|Come one, come all. (I hope people come!)|
Lately I've been inspired by the Playborhood web site. I was reminded of it when I read this article on the "Trick-or-Treater Index." An urban theorist named Richard Florida came up with this index to rate the child-friendliness (basically, the health and safety) of a given community. It basically says that if you count the number of trick-or-treaters you get on Halloween night you get a good indication of how safe and friendly your neighborhood is all year.
(There are exceptions. I lived in a very safe San Francisco neighborhood for years. Every year I would dress up and ready my huge bowl of candy. Every year I would watch as the neighborhood kids made their way to the Halloween party at the martial arts school across the street. Not one trick-or-treater ever graced my door, and every year my downstairs neighbor and her grand-daughters would get our big bowl of candy [or what was left of it] on November 1st. My neighborhood was safe but it wasn't a community. People didn't congregate and kids didn't play outside.)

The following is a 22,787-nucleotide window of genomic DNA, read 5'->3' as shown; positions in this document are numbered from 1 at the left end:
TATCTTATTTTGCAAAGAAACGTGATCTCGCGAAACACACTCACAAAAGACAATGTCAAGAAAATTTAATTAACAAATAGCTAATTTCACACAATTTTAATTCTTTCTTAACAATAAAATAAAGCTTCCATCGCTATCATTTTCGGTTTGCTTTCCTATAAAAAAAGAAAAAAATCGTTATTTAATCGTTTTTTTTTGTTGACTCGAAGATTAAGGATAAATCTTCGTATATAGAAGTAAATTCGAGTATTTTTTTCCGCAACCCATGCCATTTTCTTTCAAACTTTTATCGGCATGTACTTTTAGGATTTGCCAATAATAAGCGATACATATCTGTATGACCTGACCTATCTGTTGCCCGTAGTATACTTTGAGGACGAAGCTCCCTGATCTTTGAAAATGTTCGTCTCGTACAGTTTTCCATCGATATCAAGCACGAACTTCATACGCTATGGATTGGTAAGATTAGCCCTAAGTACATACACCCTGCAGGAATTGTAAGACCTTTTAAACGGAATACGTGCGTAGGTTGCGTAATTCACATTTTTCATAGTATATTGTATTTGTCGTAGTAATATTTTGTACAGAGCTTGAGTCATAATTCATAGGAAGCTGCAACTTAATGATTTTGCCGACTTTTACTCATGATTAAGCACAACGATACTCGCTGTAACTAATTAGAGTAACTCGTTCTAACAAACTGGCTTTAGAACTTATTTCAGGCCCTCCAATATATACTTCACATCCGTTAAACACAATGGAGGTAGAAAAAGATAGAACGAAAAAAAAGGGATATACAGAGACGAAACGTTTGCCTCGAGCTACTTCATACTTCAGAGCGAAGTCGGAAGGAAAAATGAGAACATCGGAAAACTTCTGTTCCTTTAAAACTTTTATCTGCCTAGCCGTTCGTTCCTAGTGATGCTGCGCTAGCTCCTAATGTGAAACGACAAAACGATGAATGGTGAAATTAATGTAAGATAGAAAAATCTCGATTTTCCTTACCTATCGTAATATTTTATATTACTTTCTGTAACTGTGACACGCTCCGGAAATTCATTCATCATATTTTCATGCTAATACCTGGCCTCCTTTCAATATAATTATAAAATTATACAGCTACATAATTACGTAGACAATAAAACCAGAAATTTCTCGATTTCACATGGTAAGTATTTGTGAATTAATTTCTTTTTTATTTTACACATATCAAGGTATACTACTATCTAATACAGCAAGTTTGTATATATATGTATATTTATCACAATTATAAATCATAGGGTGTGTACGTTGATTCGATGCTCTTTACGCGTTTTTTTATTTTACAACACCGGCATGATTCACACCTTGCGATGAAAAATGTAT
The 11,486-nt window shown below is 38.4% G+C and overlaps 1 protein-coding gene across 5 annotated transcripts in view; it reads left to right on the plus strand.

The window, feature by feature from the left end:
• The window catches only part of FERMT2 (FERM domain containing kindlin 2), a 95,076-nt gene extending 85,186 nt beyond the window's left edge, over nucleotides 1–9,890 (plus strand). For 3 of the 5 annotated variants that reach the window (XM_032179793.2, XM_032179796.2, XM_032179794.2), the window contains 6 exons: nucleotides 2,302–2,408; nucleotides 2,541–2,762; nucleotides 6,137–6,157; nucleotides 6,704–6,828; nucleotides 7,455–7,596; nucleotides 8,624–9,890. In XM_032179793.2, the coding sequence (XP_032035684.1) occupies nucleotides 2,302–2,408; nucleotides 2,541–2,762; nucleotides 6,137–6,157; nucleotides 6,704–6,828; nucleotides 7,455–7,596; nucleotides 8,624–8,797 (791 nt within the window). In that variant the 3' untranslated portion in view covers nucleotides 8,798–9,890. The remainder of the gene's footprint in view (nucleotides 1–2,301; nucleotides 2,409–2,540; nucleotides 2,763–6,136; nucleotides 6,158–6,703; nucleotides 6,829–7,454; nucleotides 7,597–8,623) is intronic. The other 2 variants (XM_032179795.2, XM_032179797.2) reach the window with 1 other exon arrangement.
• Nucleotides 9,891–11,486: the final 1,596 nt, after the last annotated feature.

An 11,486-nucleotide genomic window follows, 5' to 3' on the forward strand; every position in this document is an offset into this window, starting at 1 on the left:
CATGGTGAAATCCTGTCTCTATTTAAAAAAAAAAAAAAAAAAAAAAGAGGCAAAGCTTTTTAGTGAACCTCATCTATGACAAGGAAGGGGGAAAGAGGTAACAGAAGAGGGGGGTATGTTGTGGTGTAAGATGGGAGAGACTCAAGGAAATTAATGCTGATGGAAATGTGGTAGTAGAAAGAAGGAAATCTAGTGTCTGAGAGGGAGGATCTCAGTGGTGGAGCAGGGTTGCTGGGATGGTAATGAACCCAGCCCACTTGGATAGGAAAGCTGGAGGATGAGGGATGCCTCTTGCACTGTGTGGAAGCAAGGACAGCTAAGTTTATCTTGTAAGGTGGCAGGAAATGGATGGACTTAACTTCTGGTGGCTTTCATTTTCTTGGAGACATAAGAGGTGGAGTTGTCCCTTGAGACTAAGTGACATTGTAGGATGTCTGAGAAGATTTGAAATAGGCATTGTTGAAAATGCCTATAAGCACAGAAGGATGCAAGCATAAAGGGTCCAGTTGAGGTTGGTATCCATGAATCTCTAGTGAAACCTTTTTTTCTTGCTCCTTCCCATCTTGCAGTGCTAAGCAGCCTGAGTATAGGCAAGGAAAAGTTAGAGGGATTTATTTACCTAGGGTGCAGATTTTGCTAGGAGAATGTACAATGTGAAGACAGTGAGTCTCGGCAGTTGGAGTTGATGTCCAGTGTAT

|The beginnings of our Halloween and Dia de los Muertos decor. Ghost tree and blood-sucking spiders not shown.|
My current neighborhood is a Halloween heaven. Parents from the big (and very unsafe, if news reports are to be believed) city to the east of us drive their kids in for trick-or-treating, and the neighborhood is full of our own local kids anyway. So we expect a big turnout for the happiest night of the year.
Before that, though, I'm hosting my mother's 70th birthday dinner this weekend. I'll be busy planning and cleaning this week, and I'll post pictures if it turns out lovely. What would you do to make an intimate family party special?